Academic journal article Duke Environmental Law & Policy Forum

What If Justice Scalia Took History and the Rule of Law Seriously?

Academic journal article Duke Environmental Law & Policy Forum

What If Justice Scalia Took History and the Rule of Law Seriously?

Article excerpt

The most appealing justifications for current standing law are that it preserves the separation of powers and protects the democratic process from the countermajoritarian intrusion of judicial review.(1) Both rationales, however, misconceive the relation between our core conceptions of democracy and the rule of law. Frank Michelman's recent work struggles with the paradox of constitutional democracy, in which self-rule is pitted against the rule of law as pronounced by an unelected and unaccountable judiciary.(2) Though we cannot escape this conundrum at the conceptual level, it can nevertheless be dissolved at the level of practice. The place where the conflict between democracy and the role of law evaporates is the citizen suit, exemplified in its modern form by Section 1365 of the Clean Water Act.(3) From this perspective, the Supreme Court's recent decision in Friends of the Earth, Inc. v. Laidlaw Environmental Services, Inc.(4) is more than a victory for the environment and those who are concerned about it--though that, too, is of the utmost importance. In heralding what appears to be a relative return to sanity in the law of standing, the decision in Laidlaw strikes a profound blow for a conception of democracy that is as radical as it is traditional.

Not everyone sees it that way, of course. In his dissent in Laidlaw, Justice Scalia expresses concern that the majority's decision holds "grave implications for democratic governance."(5) His fear is that the Court's "new" and "revolutionary" approach to standing "will permit the entire body of public civil penalties to be handed over to enforcement by private interests."(6) One must pause a moment to marvel at the irony: Private enforcement of civil penalties--as Justice Scalia has since conceded--has been a staple of Anglo-American jurisprudence since the fourteenth century.(7) These "popular actions," Blackstone noted, "were given to the people in general."(8) Both before the American Revolution and after, the so-called informer or qui tam actions enabled the ordinary citizen to "see that a public offence be properly pursued and punished, and that a public grievance be remedied."(9) Indeed, in 1805, Chief Justice Marshall characterized private enforcement as the norm rather than the exception: "Almost every fine or forfeiture under a penal statute, may be recovered by an action of debt, as well as by information."(10)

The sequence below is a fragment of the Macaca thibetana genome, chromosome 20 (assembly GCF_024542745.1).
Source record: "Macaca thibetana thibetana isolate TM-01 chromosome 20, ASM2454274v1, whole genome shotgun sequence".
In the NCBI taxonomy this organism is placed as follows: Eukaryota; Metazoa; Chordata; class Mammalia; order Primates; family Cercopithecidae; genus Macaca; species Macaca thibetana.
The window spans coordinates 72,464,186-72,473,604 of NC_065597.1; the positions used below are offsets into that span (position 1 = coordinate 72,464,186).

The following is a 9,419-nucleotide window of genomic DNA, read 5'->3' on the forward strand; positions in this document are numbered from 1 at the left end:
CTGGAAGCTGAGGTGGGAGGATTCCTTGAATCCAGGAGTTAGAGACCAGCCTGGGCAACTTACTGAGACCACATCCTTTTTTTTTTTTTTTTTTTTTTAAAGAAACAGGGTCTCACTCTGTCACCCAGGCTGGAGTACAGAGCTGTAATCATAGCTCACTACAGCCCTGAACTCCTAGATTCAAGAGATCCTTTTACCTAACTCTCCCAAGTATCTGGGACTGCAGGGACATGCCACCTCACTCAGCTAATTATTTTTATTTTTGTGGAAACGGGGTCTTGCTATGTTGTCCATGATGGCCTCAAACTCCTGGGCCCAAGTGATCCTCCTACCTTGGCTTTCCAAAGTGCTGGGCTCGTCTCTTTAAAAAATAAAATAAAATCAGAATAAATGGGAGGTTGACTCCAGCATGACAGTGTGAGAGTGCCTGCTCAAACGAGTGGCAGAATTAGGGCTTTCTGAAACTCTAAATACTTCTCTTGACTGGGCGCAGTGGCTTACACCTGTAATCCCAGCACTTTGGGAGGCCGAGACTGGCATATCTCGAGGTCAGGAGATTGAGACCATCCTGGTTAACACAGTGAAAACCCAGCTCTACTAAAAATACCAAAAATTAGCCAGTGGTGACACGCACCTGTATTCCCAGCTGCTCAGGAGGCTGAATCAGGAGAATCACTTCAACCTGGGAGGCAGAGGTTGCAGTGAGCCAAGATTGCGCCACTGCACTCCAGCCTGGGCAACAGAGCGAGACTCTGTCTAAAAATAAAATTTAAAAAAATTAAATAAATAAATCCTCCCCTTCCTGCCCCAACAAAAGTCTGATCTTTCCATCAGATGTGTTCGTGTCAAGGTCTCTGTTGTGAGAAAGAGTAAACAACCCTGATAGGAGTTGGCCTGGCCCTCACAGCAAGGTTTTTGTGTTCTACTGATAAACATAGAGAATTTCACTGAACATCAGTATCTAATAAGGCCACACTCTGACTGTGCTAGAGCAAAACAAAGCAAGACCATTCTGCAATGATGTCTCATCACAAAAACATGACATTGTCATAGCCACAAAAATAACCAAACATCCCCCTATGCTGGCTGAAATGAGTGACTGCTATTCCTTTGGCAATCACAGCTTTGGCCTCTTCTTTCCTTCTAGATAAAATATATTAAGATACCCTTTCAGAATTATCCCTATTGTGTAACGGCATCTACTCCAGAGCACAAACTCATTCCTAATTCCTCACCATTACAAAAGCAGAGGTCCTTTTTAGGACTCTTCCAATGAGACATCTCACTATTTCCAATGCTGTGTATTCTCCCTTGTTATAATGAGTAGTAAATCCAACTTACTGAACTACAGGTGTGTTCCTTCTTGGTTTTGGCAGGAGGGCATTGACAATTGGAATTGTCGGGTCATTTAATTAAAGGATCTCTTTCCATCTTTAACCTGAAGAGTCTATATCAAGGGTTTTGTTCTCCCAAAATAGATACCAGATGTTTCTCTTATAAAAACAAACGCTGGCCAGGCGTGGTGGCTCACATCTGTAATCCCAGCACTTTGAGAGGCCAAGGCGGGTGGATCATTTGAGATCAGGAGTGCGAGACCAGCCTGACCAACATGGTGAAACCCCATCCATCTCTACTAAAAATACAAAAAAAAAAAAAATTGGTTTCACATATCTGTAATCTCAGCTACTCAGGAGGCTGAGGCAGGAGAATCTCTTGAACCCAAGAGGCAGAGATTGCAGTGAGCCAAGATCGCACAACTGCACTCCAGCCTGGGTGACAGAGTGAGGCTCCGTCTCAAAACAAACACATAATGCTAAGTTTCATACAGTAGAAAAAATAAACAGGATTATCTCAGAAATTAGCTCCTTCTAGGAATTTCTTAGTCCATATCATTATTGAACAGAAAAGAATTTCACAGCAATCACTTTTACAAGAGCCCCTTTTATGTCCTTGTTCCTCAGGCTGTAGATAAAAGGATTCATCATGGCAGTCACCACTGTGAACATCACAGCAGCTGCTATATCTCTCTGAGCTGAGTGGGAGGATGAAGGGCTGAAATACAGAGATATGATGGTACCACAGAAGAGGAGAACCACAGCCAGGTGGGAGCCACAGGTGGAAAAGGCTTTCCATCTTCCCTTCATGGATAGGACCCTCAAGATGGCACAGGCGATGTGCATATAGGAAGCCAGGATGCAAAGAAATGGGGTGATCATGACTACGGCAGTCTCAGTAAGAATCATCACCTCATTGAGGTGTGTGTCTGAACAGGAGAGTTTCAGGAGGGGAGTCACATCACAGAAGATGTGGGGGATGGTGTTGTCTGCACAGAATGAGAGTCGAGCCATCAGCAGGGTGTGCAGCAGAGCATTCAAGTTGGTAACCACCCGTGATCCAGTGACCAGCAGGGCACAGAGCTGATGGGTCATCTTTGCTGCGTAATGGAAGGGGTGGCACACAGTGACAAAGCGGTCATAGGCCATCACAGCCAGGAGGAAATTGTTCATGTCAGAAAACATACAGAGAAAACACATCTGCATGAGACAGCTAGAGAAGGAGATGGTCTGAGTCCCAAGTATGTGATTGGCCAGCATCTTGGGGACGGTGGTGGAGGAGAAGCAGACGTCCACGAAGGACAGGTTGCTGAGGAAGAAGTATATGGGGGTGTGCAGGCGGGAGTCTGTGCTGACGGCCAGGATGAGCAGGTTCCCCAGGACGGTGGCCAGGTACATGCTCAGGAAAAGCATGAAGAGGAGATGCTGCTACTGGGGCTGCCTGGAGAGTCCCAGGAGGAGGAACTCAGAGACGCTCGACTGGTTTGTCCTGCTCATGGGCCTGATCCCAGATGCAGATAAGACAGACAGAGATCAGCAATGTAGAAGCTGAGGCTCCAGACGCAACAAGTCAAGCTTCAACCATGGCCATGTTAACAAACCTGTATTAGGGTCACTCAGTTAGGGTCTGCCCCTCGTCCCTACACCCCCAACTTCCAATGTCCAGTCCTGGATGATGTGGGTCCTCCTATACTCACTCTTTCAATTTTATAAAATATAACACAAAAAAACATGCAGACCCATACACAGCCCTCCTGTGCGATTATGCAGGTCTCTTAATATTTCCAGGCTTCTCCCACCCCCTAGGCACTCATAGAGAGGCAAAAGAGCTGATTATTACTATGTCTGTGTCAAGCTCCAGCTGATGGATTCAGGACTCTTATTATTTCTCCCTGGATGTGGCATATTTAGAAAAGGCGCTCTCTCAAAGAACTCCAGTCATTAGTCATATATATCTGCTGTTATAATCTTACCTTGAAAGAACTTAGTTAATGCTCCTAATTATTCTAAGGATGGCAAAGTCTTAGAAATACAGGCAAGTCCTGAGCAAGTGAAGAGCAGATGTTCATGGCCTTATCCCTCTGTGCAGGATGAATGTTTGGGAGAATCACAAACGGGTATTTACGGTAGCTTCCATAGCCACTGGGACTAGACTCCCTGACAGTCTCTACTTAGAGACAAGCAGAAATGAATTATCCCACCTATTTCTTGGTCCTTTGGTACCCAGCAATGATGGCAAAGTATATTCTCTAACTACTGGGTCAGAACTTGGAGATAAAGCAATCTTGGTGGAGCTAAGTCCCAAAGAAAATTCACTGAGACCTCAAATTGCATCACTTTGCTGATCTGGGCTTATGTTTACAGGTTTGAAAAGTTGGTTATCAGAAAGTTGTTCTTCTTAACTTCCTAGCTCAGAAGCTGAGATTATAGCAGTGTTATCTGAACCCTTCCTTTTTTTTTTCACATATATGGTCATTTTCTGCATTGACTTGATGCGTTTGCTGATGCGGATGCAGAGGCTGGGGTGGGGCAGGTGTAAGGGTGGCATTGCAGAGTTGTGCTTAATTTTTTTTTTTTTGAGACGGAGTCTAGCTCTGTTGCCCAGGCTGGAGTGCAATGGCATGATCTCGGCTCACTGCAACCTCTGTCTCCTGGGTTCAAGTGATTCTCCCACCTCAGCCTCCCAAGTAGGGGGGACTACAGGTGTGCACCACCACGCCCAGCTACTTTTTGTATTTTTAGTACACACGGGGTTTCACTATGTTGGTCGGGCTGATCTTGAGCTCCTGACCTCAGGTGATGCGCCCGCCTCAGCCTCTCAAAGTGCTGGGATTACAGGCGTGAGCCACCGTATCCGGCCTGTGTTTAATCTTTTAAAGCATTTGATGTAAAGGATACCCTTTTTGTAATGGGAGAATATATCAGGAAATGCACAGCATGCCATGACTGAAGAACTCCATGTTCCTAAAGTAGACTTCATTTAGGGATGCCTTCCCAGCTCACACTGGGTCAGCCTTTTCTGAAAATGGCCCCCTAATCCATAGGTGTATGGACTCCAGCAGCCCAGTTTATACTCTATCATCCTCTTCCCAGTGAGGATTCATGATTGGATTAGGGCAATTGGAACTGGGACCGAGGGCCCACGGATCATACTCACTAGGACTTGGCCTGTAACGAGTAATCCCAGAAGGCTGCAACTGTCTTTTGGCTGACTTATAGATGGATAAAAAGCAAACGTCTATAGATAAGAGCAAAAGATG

In his majority opinion in Lujan v. Defenders of Wildlife,(11) Justice Scalia offhandedly dismissed the informer action as the "unusual case in which Congress has created a concrete private interest in the outcome of a suit against a private party for the Government's benefit, by providing a cash bounty for the victorious plaintiff."(12) Let us put aside for the moment the fact that some informer statutes did not allow the litigant to share in the bounty. (Most did.) Put aside, too, the fact that the informer action was not the only means by which a plaintiff could sue to vindicate issues of public rights and duties without having to demonstrate a personal stake in the outcome: under the English relator practice, as followed by nineteenth century American courts, any person might seek the prerogative writs of mandamus, prohibition, and quo warranto to redress the legal injuries of "refusal or neglect of justice."(13) Put aside, as well, the fact that the Supreme Court, in 1875, specifically approved of this public rights practice in a federal mandamus case against the Union Pacific--upholding the relators' right to sue to enforce a statutory duty despite the railroad's argument that they "had no interest other than such as belonged to others ... and the duty they seek to enforce by the writ is a duty to the public generally."(14) Rather, consider the fact that the very existence of these forms of action undercuts the central notion of modern standing law (as articulated in cases running from Schlesinger v. Reservists Committee to Stop the War(15) and United States v. …

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